“It’s really important that we have a briefing,” said Lt. Greenwood. “We wouldn’t just say (on the radio) ‘Okay officers on Team 6 get ready for a march to come into Berkeley, it’s going to do this.’ We gather in a room, we look at the route, we talk about what’s known, we talk about what our mission is going to be, and what’s going to happen. So that’s the purpose of the briefing.”

News reports have suggested that because of this focus on the Occupy march there were not sufficient resources out on the street. This is not true, said Chief Meehan. But it did mean police were not responding to Priority 2 calls.

At 8:59 pm, an officer who was on patrol on Cedar Street near Shattuck Avenue called into dispatch to ask if he should respond to any of the Priority 2 calls. He was told not to, because police were only responding at that time to Priority 1 calls. But even if he had been sent to respond to one of the calls, it might not have been to Cukor’s house, since the officer was much closer to the other suspicious circumstance call that had come in before Cukor’s call, said Chief Meehan. He was about two miles away from the Cukor residence. It is only in hindsight that people saw that Cukor’s call was more urgent.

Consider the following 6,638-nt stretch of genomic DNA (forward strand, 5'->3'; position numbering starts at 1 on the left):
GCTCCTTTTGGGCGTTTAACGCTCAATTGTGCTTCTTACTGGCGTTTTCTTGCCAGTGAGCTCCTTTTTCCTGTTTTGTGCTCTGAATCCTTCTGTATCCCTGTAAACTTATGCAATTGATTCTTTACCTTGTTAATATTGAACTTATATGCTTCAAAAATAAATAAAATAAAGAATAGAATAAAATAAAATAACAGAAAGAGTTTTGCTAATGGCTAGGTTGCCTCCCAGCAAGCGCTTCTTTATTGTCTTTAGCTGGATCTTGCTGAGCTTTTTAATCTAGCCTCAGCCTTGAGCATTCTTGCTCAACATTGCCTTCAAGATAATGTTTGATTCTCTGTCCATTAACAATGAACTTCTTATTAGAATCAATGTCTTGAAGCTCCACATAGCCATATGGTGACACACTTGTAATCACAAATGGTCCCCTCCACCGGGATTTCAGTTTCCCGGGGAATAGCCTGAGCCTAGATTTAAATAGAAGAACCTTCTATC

“The officer didn’t say ‘I see this call at 2 Park Gate, I’d like to go to it,” said Chief Meehan. “The officer says, ‘hey, I’m available, I see a whole slew of holding calls, one being a fire, would you like me to go to the fire or would you like me to go to one of these suspicious circumstance calls?’ One of those suspicious circumstance calls had come in minutes before the 2 Park Gate and was one block from where the officer was, approximately one block away. I can’t say where the dispatcher would have sent him, but it wouldn’t have been out of bounds of reality or reason to send him to something that was only a block away, which was also a Priority 2 suspicious case.”

Sense that police were indifferent

But the fact that this officer offered to respond to one of the Priority 2 calls and was told not to has created a sense that Berkeley police were indifferent, police contend.

It leaves “the impression that BPD stood idly by for 13 minutes while an emergency call was out there,” said Lt. Greenwood. “And that an officer, seeing an emergency call, offered to take it and was told no, don’t take it, we’re not dispatching because of Occupy. That is the way people read the Chronicle coverage and it got repeated over and over and over the next 72 hours. So it’s got factual pieces to it, but they are structured in a fallible way.”

At 9:01, two minutes after the Berkeley police officer inquired whether he should respond to one of the “suspicious circumstances,” calls, Andrea Cukor called 911 to report that the trespasser was bludgeoning her husband with a ceramic planter. Berkeley police immediately responded to the Cukor house and arrived there at 9:08 pm, according to Sgt. Kusmiss. Cukor died later that night at Highland Hospital.